The recommendations from the spring meetings were expected to be released this summer – and they were, with the report having been presented to the House on June 16, 2017.

CIMM: Key Immigration Areas that Require Improvements

“The goal of the Parliamentary Committee review could be summarized in two keywords – the need to “improve and evolve” – Ron McKay.

As Ron emphasizes, CIMM wants to ensure that all aspects of the immigration industry are continuously improving and evolving. “The Parliamentary Committee wants to see improvements with the IRCC and ICCRC [Immigration Consultants of Canada Regulatory Council],” he says. “CIMM looked at several important aspects of the immigration industry, including education, complaints and discipline process, dealing with unauthorized representatives, and advocacy in front of the Immigration and Refugee Board.”

Education System

Education is one of the key pillars for the immigration consulting profession, which is recognized by the CIMM, by IRCC and by the current regulatory body, ICCRC. This is why education standards for immigration consultants were key on CIMM’s agenda.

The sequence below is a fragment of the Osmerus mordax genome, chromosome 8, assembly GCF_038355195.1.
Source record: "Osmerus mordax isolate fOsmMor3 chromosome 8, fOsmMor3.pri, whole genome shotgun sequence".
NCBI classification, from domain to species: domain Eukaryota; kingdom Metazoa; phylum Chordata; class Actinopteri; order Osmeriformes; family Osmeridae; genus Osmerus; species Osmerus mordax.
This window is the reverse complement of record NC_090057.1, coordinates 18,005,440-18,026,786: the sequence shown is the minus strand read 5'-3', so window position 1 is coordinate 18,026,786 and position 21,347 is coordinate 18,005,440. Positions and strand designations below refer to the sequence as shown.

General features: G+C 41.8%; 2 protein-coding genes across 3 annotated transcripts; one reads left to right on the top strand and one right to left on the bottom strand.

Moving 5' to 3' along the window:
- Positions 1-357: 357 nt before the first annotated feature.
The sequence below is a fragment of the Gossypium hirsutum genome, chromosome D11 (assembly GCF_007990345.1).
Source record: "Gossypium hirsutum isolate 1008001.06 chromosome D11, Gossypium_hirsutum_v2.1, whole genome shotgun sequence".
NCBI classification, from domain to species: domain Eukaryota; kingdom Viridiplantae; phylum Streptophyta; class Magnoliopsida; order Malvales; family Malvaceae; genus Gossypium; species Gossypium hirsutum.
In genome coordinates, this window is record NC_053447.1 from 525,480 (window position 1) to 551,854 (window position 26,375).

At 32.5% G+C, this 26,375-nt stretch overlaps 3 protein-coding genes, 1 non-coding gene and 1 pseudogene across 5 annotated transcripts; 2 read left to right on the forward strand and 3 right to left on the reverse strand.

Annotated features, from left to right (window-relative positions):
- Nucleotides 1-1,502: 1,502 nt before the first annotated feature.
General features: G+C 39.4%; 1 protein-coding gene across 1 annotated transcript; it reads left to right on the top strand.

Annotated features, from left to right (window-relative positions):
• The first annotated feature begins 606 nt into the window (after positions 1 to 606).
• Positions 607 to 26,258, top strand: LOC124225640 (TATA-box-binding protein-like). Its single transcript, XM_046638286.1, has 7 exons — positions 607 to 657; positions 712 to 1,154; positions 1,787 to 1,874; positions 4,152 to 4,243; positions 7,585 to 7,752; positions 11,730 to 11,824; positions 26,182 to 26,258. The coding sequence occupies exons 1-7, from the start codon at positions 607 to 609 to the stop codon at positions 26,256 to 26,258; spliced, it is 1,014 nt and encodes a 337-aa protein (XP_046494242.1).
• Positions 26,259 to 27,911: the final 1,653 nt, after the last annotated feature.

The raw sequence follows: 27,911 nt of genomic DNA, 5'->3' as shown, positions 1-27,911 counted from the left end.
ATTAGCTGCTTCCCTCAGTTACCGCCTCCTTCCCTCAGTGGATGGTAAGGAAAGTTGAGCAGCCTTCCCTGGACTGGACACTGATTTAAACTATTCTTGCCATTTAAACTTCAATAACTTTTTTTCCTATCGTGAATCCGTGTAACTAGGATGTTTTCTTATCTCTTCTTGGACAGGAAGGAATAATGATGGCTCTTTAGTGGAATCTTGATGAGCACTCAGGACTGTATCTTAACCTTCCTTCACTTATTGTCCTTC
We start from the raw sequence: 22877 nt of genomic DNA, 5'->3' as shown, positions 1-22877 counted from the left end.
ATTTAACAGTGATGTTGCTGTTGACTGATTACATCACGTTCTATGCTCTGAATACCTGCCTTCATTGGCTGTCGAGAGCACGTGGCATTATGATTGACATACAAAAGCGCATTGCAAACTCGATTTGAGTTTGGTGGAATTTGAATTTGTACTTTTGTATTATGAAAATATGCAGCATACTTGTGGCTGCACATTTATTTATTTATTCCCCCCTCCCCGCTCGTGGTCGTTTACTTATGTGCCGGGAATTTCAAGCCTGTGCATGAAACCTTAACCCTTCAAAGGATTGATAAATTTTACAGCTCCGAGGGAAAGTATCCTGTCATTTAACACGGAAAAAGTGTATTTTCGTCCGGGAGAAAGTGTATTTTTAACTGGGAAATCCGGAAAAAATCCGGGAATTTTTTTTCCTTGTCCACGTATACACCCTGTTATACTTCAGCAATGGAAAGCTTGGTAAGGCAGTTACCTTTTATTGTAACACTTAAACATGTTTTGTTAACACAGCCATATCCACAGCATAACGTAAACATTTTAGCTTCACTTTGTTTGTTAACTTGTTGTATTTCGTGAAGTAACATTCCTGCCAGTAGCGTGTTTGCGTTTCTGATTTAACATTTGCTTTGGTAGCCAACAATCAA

“Every immigration consulting program has to follow a new format of 500 hours, an increase from the previous 320-hour standard. This is a mandatory requirement of the current regulatory body, ICCRC, and this standard will likely get elevated even further to ensure that immigration consultants get the education and preparation they need to provide high-quality services in their field.”

“One thing that everybody needs to understand is that the goal of the Immigration Consultant Diploma is not simply to help students pass the Full Skills Exam,” shares Ron. “The program is designed to provide students with the basic tools they need to be able to do their job as an immigration consultant.”